Falling profits, a disastrous IT transformation strategy, disenfranchised staff and disgruntled customers were the norm when Justin King (pictured) took over as CEO of UK supermarket giant Sainsbury's back in 2004.
Under King's stewardship, and following some controversial decisions, by January 2008 the now 149-year-old firm had announced 12 consecutive quarters of sales growth and smashed its sales growth targets three months ahead of schedule.
Speaking as the feature keynote at the CRN European Channel Leadership Forum (ECLF) at the Mondrian in London, King shared some of his learnings along the way and what channel firms should do when taking their customers and themselves through their own transformation journey.
"You have to have control of your stock before you implement IT, you have to have control of your labour schedule before you put IT on top; IT cannot solve fundamental operational failure. I see that lesson not learned time and time again," King said.
He explained it was essential to ask questions of people that you don't want to hear the answer from, when going through a transformational process.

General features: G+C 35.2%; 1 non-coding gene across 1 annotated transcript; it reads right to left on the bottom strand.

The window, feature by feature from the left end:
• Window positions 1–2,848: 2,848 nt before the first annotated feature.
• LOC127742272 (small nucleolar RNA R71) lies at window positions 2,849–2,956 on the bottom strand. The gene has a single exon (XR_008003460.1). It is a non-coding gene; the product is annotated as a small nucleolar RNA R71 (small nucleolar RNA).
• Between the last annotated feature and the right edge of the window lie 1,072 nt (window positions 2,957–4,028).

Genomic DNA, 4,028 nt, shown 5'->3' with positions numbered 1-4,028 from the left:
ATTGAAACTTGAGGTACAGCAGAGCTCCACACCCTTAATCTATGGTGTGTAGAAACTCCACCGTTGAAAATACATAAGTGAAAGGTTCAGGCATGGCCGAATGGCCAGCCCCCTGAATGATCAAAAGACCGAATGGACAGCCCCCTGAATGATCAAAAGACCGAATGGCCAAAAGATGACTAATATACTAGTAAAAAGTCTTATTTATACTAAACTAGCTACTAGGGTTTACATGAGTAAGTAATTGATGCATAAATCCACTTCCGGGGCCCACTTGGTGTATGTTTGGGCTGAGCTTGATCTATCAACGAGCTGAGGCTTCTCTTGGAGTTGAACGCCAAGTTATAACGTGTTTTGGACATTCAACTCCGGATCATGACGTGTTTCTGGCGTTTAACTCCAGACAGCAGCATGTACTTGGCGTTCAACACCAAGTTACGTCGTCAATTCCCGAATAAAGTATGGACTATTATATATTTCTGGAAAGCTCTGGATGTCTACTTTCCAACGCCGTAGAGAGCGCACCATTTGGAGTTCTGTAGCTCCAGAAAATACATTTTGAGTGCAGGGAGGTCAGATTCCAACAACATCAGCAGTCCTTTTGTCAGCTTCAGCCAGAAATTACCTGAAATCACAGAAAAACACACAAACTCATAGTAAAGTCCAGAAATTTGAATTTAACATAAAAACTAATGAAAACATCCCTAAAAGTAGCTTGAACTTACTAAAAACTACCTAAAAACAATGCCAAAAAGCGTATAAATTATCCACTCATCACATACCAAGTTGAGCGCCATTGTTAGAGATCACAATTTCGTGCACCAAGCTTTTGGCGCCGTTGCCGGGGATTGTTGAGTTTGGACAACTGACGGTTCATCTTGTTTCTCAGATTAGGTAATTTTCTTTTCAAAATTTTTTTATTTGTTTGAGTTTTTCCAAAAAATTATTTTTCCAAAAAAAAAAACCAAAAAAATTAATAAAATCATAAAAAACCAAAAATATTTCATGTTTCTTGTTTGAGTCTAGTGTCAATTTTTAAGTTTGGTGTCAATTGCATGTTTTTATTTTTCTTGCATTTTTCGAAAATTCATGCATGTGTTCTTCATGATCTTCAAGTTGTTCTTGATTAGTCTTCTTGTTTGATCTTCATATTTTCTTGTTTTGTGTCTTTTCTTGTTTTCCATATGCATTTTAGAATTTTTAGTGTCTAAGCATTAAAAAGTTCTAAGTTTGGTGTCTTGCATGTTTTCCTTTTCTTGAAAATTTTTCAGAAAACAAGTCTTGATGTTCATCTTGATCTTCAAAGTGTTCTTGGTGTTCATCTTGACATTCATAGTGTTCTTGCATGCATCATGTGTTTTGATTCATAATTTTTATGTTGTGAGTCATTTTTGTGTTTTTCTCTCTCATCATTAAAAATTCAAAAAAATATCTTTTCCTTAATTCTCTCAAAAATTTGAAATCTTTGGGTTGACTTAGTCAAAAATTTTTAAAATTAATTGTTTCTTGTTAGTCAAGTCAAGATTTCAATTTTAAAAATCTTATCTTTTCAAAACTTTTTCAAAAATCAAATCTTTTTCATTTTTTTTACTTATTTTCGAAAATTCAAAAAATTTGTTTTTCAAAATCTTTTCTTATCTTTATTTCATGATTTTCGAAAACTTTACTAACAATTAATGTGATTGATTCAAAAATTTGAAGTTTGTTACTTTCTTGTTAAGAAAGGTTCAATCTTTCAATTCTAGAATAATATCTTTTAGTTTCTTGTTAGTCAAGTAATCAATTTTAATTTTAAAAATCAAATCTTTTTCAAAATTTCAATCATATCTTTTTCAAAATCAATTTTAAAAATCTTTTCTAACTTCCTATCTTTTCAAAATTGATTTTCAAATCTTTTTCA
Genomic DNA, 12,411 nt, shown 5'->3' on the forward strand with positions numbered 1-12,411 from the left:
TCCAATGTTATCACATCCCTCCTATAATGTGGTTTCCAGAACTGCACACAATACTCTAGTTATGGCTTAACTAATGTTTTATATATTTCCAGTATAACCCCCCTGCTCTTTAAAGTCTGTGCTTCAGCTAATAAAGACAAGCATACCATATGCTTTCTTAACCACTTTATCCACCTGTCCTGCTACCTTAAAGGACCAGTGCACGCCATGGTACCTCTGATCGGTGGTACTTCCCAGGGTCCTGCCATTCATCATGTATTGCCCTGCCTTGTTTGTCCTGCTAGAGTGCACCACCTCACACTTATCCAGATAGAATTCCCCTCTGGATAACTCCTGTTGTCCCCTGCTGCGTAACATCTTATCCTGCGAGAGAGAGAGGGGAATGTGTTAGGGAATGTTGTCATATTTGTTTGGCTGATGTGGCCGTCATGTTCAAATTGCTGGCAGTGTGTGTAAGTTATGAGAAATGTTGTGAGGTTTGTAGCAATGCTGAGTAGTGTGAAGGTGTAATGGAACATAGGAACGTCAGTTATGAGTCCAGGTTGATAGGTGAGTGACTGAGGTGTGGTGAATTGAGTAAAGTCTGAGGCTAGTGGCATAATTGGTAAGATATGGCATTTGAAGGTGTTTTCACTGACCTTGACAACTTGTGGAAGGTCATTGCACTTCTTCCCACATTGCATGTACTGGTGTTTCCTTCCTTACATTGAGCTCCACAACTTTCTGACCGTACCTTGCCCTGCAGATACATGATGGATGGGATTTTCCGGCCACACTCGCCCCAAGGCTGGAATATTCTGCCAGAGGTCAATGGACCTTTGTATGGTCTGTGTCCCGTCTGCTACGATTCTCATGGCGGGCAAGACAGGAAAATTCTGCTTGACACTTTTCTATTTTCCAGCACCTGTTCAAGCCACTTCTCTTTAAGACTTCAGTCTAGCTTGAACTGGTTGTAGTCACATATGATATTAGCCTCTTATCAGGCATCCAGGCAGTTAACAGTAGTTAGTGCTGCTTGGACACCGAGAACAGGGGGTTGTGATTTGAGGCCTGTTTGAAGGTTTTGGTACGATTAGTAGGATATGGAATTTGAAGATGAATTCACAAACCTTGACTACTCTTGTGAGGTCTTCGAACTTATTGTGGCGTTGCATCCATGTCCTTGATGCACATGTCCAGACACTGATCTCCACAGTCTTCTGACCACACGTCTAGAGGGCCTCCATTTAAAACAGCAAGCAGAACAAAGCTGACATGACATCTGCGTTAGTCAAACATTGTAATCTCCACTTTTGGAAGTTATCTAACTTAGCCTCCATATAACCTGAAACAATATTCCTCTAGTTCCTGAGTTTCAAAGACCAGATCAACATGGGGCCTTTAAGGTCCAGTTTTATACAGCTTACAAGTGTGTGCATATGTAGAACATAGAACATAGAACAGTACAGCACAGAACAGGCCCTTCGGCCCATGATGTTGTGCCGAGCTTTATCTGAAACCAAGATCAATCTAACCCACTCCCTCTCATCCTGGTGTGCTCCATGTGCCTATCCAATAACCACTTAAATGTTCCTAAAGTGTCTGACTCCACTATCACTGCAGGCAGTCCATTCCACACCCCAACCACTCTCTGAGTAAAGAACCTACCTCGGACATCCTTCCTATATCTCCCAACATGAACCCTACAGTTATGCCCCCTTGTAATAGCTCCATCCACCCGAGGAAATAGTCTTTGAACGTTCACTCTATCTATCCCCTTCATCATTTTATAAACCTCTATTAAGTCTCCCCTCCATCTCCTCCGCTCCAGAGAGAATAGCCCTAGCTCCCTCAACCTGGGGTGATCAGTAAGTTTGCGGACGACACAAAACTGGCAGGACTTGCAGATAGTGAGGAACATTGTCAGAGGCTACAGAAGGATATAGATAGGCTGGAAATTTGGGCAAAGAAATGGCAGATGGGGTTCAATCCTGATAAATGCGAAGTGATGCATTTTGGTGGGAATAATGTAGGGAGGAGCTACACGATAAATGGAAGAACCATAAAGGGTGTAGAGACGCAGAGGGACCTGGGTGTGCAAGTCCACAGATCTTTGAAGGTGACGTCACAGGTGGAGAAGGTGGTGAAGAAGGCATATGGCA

"This happens in a lot of IT system changes," King said. "The only people consulted are the people who have already embraced the idea. What you need to do is go and find people that haven't embraced the idea. The difficult answers mean you execute better.
"When going through a change programme - this is where you invest a disproportionate amount of time - the people at the coalface of the organisation. They will tell you how it is. Too often you only speak to people who speak for these people or claim to speak to them," he said.
King explained the type of people in most organisations can be split into three - internal terrorists - who try and get in the way of any change but are never seen to be doing that; evangelicals - who told the previous management that they were geniuses, will tell the current ones the same and will also tell the next management team exactly the same thing; and finally the doubters.
"These people [doubters] metaphorically put their hands up and say "It's not going well". Time and time again I see the people with their hands up being shot down. These are actually the most valuable people to keep and should be listened to."
He also advised that communication was key - and however much communication a company thinks it is doing during a transformation programme - it is not enough.
Another tip for those in the room, was that the key to a successful IT implementation was speed of fulfilment.
"Get quickly to day one, and invest disproportionate energy to make sure you can catch any errors and put them right quickly," he said.
Infrastructure provider says international sales now make up 51 per cent of its revenue
Suzanne Chappell of TMS plans sailing venture after selling Oxfordshire-based TMS to acquisitive Chess
Withdrawal of credit insurance by some providers a 'reflection' of current challenge facing IT sector, according to MD Steve Soper
SMART's UK managing director joins Lenovo to boost SMB business